Epilogue: Running to the Airport

     In all fairness, this blog entry is only a little about my running efforts. Since my grand debut into the racing world, I have continued to run 3-4 times per week with mostly unimpressive times and lackluster performance. Except for one day a couple of weeks ago when I decided to run after partaking in a couple of glasses of wine. It was certainly not the sequence I had intended, but it was more than I could do to refuse a drink when my husband arrived at home with a bottle in hand after my daughter successfully consumed a penny. She’d been enjoying some quality alone time during a timeout in her room, and had naturally decided to try to hold a penny in her cheek. She became distressed when she discovered she’s no chipmunk. Apparently, as long as the child is not choking this is not an emergency, and I was reassured that she required no further intervention other than perhaps further clarification on the perils of inedible objects in one’s mouth. Anyway, with two glasses of wine and the stresses of the day a fading memory, I headed out for my run. In defiance of all sound medical advice and logical arguments, I managed to happily jog around the subdivision with my fastest times ever without stopping. I logged 2 miles in under 24 minutes with my lightning fast pace of 11:35 per mile. The alcohol also appeared to have a significant drying effect as I did not even reach for a tissue until the end of my loop, and I think my lower half stayed dry, too, though I can’t be completely sure. How exactly this was accomplished may forever remain a medical mystery.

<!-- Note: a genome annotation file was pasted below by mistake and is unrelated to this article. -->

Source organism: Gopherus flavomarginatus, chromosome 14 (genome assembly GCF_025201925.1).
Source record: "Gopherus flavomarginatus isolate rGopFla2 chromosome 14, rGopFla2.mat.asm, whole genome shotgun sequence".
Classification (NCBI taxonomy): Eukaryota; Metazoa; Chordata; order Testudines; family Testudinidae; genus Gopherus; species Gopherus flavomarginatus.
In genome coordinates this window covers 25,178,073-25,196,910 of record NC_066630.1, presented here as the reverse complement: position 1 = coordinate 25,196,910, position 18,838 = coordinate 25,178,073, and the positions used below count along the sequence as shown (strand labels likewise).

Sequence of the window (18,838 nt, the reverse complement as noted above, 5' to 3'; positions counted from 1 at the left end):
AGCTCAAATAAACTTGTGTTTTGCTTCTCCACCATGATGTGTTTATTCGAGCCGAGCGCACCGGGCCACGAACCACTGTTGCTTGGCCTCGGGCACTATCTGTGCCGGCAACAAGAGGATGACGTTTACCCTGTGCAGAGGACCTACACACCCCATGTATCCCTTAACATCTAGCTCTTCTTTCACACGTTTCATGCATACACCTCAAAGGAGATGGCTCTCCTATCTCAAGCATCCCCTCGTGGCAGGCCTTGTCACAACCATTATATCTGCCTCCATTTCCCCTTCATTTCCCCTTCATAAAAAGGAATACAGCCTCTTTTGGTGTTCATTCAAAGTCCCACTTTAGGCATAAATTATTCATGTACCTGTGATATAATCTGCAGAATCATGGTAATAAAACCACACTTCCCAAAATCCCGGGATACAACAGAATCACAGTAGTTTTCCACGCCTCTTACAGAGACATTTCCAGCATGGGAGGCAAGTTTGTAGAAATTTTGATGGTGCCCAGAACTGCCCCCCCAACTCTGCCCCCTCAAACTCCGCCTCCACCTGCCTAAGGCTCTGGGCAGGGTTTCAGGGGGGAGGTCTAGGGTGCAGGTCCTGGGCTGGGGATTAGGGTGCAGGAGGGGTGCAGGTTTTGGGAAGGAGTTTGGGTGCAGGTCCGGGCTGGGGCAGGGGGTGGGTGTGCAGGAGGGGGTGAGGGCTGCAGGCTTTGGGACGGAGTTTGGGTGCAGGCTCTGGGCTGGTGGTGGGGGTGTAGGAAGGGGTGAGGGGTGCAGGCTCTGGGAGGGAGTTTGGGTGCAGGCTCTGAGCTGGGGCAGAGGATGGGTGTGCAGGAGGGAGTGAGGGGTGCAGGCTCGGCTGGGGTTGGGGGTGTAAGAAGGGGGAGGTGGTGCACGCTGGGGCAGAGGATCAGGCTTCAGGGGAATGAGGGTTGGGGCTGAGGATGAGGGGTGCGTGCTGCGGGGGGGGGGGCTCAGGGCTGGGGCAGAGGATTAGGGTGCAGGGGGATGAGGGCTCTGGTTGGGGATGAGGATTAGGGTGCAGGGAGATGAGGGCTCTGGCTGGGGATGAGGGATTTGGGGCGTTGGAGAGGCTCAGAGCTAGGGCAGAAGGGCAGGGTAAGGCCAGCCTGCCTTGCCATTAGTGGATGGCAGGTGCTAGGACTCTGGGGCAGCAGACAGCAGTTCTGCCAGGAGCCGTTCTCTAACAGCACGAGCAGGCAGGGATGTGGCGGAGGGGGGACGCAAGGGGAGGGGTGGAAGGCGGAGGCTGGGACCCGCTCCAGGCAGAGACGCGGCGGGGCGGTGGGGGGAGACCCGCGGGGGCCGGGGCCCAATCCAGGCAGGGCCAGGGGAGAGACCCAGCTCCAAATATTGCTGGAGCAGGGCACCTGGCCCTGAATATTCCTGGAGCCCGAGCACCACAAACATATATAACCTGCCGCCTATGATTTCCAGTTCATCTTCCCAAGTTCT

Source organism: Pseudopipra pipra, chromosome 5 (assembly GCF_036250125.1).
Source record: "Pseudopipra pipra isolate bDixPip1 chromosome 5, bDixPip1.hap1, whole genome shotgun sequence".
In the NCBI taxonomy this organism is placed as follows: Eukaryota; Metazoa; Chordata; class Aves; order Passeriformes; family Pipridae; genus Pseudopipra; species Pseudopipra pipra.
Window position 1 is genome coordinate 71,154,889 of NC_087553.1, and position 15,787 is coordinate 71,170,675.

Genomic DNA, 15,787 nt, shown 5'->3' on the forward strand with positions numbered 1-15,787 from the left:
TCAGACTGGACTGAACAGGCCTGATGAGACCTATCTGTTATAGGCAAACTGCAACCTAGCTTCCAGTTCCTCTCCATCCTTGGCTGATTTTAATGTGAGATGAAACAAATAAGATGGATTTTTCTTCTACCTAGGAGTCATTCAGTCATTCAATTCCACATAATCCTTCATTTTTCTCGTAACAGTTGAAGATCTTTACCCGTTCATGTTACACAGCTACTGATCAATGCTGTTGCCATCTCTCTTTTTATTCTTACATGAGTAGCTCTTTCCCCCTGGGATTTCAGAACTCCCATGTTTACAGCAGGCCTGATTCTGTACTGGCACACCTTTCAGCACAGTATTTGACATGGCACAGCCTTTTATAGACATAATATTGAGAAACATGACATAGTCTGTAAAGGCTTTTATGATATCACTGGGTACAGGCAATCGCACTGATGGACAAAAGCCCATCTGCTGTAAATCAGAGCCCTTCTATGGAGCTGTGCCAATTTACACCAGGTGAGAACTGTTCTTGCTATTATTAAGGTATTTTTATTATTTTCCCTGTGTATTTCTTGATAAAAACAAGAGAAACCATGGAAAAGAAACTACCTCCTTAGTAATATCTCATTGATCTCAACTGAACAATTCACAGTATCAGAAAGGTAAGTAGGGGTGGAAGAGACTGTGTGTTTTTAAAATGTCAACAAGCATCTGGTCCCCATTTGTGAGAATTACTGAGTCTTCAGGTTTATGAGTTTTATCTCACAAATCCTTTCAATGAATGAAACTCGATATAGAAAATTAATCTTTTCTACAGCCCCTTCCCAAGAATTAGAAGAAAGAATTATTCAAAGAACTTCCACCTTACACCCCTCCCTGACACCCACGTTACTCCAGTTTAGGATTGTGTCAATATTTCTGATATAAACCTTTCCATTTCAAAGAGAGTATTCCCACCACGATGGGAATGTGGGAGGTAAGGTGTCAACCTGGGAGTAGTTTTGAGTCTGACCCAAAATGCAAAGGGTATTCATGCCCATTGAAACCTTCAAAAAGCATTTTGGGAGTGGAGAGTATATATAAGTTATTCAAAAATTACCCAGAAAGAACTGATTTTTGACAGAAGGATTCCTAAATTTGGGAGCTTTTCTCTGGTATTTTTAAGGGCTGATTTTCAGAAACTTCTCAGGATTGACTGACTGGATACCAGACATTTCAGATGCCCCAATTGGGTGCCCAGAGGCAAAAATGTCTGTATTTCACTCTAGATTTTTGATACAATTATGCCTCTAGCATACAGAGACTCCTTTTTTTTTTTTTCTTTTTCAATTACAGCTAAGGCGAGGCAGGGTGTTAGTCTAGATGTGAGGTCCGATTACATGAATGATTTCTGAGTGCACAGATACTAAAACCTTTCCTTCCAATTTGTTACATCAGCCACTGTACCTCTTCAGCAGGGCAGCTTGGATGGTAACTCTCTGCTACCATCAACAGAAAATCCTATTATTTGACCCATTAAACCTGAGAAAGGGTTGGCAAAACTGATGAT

My children occasionally nudge me toward that glass of wine. They intentionally push my buttons and know exactly when to feign traumatic lifelong scarring by the imposition of a few meager boundaries. They are brilliant and sweet hearted masters of manipulation who still somehow manage to bring joy and meaning to my life.  I love them both dearly, and would lay down my life for them without hesitation, but this morning I could not get them to the airport fast enough. My parents graciously decided months ago to watch my little darlings for 2 weeks while my husband and I take a much needed vacation to Hawaii.  I am well aware that when they return my children to me at the end of this adventure, they will likely be convinced that my husband and I have failed miserably in our child rearing capabilities and will have found our offspring to be lacking in general morality, cleanliness, and any form of manners. I am prepared to help locate counseling services for them when this is over. I tried to caution my parents as they do not appear to fully grasp the devious and scheming aptitude of my little bundles of joy, but they have already agreed and it is too late to back out now. This is my celebration of life vacation; my “wellness tour.” Though unintentional, in the nearly 10 years since our son was born, my husband and I have not had a single night together away from our kids, unless you count my various hospitalizations. I tried to convince myself that they counted, to make the 10 years sound less pathetic, but they really don’t count. It is a gross underestimation to say that I am excited about this trip. Even my children are elated to be getting some time away from mom and dad, as my son ever so subtly informed me yesterday. My kids and my mother had a 6AM flight to Pennsylvania to catch, and this morning I was bound and determined to do my part to secure their safe and timely departure.